13. A method for encoding a hyper-spectral image datacube using vector quantisation as defined in claim 1 comprising the step of:
predicting a convergence of the encoding steps to determine an approximate amount of resources for performing the encoding.
14. A method for encoding a hyper-spectral image datacube using vector quantisation as defined in claim 1 comprising the steps of:
selecting a group of spectral vectors from the hyperspectral data as the plurality of codevectors; and,
at intervals, adding additional spectral vectors from the hyperspectral data to the plurality of codevectors.
15. A method for encoding image data using vector quantisation as defined in claim 1, wherein the further codebook is of a size different from the codebook.
16. A method for encoding image data using vector quantisation as defined in claim 1, wherein at least one of steps (a) and determining a further codebook are performed by at least one of the following: LBG, SFBBC, and MSCA.
17. A method for encoding image data using vector quantisation as defined in claim 16, wherein at least one of steps (b) and encoding each spectral vector of the cluster of vectors encoded by at least a codevector within the subset using the further codebook are performed by at least one of the following: CVQ, SFBBC, and MSCA.
18. A method for encoding image data using vector quantisation as defined in claim 1, wherein upon encoding each spectral vector of the cluster of vectors encoded by at least a codevector within the subset using the further codebook a comparison is made between an improvement in fidelity for the cluster and a compression ratio for the cluster to provide a comparison result wherein the method is halted when the comparison results are below a threshold improvement.
19. A method for encoding image data using vector quantisation as defined in claim 1, comprising the step of:
when a cluster has fewer vectors than a predetermined number of vectors, determining another cluster similar to the cluster and merging the two clusters to form one larger cluster.
20. A method for encoding image data using vector quantisation as defined in claim 1, comprising the step of:
when a compression ratio of the overall datacube is less than a predetermined compression ratio determining a cluster having approximately a fewest vectors, determining another cluster similar to the subset, and merging the two clusters to form one larger cluster.
21. A method for encoding a hyper-spectral image datacube using vector quantisation, wherein the encoded hyper-spectral data is compressed data, the method comprising the steps of:
a) determining a plurality of codevectors;
b) encoding each spectral vector of the hyper-spectral data by determining a codevector within the plurality of codevectors that approximates the spectral vector within the hyper-spectral data; and,
c) repeating the steps of:
determining another plurality of codevectors relating to a subset of codevectors within a previously determined codebook, encoding each spectral vector within the hyper-spectral data that is associated with codevectors within the subset using the other plurality of codevectors,
until a desired number of codevectors exist.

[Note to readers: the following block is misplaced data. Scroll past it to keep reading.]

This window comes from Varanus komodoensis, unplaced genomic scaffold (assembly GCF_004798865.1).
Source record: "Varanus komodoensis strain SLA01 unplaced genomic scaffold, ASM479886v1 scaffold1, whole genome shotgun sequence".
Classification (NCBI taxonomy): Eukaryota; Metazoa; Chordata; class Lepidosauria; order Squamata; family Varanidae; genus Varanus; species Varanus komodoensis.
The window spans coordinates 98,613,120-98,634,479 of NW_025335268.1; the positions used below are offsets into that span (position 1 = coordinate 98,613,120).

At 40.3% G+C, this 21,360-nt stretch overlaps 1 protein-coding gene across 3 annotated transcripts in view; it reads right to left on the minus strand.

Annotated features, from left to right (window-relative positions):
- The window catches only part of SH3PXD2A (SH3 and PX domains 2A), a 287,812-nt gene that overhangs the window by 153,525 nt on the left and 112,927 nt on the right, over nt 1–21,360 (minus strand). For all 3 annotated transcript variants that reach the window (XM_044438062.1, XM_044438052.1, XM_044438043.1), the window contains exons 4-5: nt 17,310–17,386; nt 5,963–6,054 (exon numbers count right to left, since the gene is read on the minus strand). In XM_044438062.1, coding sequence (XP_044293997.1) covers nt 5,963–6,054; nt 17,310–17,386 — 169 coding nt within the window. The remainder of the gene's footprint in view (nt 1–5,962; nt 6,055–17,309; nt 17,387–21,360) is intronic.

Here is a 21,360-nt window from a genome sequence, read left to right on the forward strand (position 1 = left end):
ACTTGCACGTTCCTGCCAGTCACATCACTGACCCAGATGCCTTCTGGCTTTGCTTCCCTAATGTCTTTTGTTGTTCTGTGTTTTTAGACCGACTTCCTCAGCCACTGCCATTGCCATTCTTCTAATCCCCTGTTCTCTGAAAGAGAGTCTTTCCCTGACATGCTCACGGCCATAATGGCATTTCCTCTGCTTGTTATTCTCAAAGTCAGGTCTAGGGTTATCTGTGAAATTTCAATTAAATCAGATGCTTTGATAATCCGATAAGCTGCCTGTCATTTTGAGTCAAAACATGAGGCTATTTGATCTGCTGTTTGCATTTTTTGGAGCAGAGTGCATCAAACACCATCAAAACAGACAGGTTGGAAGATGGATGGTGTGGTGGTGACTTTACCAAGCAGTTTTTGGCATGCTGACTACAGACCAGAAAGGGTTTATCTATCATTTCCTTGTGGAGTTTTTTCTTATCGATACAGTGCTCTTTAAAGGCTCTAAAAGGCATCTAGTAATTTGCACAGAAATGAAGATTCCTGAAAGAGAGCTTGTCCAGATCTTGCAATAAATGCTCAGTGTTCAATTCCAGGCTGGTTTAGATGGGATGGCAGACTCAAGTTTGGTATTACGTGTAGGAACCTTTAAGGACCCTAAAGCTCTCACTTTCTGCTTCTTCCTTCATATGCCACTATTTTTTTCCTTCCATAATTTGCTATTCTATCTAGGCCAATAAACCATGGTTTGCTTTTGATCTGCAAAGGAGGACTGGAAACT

22. A method for encoding a hyper-spectral image datacube as defined in claim 21 wherein the codevectors are stored within a final codebook and wherein encoding of the codevectors is performed according to the step of:
storing within an index map an index indicative of the codevector within the final codebook with which a vector is encoded.
23. A method for encoding a hyper-spectral image datacube as defined in claim 22, comprising the steps of:
determining a fidelity of subsets of the encoded hyper-spectral data;
selecting subsets of codevectors associated with encoded hyperspectral data having a fidelity above a predetermined fidelity.
24. A method for encoding a hyper-spectral image datacube as defined in claim 23, comprising the steps of:
storing the selected subsets of codevectors in a final codebook, and storingwithin the index map an index indicative of the codevector's location within the final codebook.
25. A method for encoding a hyper-spectral image datacube as defined in claim 21, comprising the steps of:
determining a fidelity of subsets of the encoded hyper-spectral data;
selecting subsets of codevectors associated with encoded hyperspectral data having a fidelity below a predetermined fidelity and perfomring step (c) thereon.
26. A method for encoding a hyper-spectral image datacube as defined in claim 21, wherein the step (c) comprises the steps of:
determining a fidelity of the subset of the encoded hyper-spectral data;
when the fidelity is above a predetermined fidelity, selecting another different subset;
when the fidelity is below the predetermined fidelity performing the step of determining another plurality of codevectors relating to a subset of codevectors within the previously determined codebook, encoding each spectral vector within the hyper-spectral data that is associated with codevectors within the subset using the other plurality of codevectors.
27. A method for encoding image data using vector quantisation as defined in claim 21, wherein each subset of codevectors includes a single codevector and each single codevector has an associated set of spectral vectors encoded thereby.
28. A method for encoding image data using vector quantisation as defined in claim 27, comprising the step of:
when a set of spectral vectors has fewer vectors than a predetermined number of vectors, determining another set of spectral vectors similar to the set of spectral vectors and merging the two sets of spectral vectors to form one larger set of spectral vectors.